I think it’s time to move on from the high carbohydrate dogma that dietitians were trained to promote and see the value of high quality protein especially at breakfast both for the satiety it provides and the muscle synthesis signaling that helps maintain muscle mass.

Protein for Peak Performance

For many years, athletes were advised to consume very high levels of carbohydrates, with little attention placed on the amount and timing of the protein they consumed. Personally I was very much a proponent of this sort of regimen for athletes. I worked in the sports nutrition arena for years, and provided diet and exercise advice to many professional and college athletes.

But times change, and the science supporting carbohydrate as the near-exclusive domain of athletes has changed as well. I’m not suggesting that carbs are no longer considered a key substrate for athletes; quite the contrary, carbohydrates provide the quick energy that athletes need, and they allow athletes to use their other energy substrates (fats and proteins) effectively. But newer research indicates that athletes need more protein than previously believed; about 1.5 to 2 times as much. As we learn more about the role of amino acids as messengers in various metabolic pathways, we’ve come to appreciate the need for protein to provide ample levels of these amino acids to promote, among other things, optimal muscle growth and repair. And newer studies suggest we won’t achieve ample amounts of particular amino acids (e.g., leucine) on RDA-levels of protein. Further, on  a more applied note, studies such as those by John Ivy at the University of Texas and others have indicated that an appropriate ratio of carbohydrate to protein (somewhere in the neighborhood of 3:1 carb:protein) may be better at enhancing post exercise recovery than consuming carbohydrate alone.

Here is an article that serves as a basic primer on some of the newer research on protein and exercise. While some of this work is in preliminary stages, and we still have more to learn about the effects of various substrates on exercise performance, suggesting that athletes increase their protein intake a bit (largely through food) is sound advice. Carbohydrates are still important, but the role of protein in physical activity should not be underestimated.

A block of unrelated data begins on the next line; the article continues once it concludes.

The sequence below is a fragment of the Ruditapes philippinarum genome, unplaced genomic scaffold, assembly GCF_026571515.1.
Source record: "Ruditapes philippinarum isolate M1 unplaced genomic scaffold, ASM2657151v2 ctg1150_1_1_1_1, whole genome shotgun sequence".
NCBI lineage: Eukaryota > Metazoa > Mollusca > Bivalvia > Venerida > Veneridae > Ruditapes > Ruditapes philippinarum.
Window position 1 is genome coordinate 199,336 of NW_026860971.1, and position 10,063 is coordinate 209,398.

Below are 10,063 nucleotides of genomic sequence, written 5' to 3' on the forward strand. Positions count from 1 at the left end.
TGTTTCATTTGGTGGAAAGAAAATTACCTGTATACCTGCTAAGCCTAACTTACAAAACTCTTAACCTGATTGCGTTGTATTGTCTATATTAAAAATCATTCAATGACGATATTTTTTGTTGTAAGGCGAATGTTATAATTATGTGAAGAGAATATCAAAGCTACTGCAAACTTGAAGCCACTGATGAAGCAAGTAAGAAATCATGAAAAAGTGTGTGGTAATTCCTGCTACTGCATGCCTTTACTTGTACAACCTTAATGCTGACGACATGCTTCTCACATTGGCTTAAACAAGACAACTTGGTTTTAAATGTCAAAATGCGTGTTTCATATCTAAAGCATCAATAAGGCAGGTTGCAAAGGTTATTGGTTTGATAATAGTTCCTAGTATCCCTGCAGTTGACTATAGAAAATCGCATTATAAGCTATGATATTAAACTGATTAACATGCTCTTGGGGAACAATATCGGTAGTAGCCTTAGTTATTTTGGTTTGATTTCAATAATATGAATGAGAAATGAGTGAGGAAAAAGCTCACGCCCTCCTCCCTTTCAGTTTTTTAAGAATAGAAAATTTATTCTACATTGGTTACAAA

Experimental Biology – Washington, D.C.

I just returned from the Experimental Biology meetings, which were held in Washington D.C. Experimental Biology is one of the largest biology/nutrition research meeting of its kind in the world. It’s an excellent way to stay abreast of current research, a good deal of which will ultimately lead to tomorrow’s health and nutrition recommendations.

At this year’s meeting the Egg Nutrition Center sponsored a symposium on dietary cholesterol. The key issue we delved into at the session was the true health implications of dietary cholesterol, and whether or not the cholesterol that we eat is as harmful as many health care professionals have been suggesting for the past 50 years or so. I was pleased to chair the session. Our four presenters were Dr. Penny Kris-Etherton from Penn State University; Dr. David Katz from Yale University, Dr. Maria Luz-Fernandez from the University of Connecticut; and Dr. Kasey Vickers, a post doctoral research fellow from the National Heart, Lung, and Blood Institute (NHLBI) at the NIH. All four are well published, acknowledged experts in the areas of disease prevention, nutrition, cholesterol metabolism and health.

Among other key points, Dr. Fernandez brought up the fact that the original dietary recommendation for daily cholesterol intake (<300 mg/d) was based largely on extrapolations from animal studies and human epidemiologic data, and that few studies have actually demonstrated significantly adverse health effects when cholesterol is consumed in that range. Dr. Katz made similar assertions, and he indicated that his research has shown that higher than average daily cholesterol intake does not have negative effects on the vasculature or on other markers of cardiovascular disease, even in patients with existing coronary artery disease.

Our ultimate goal is to generate a manuscript based on the presentations that we submit for publication to a medical journal sometime in the near future.

The symposium generated a lot of spirited discussion and questions from the researchers in the audience. All-in-all, it was an informative and enjoyable session that I was happy to have had the opportunity to participate in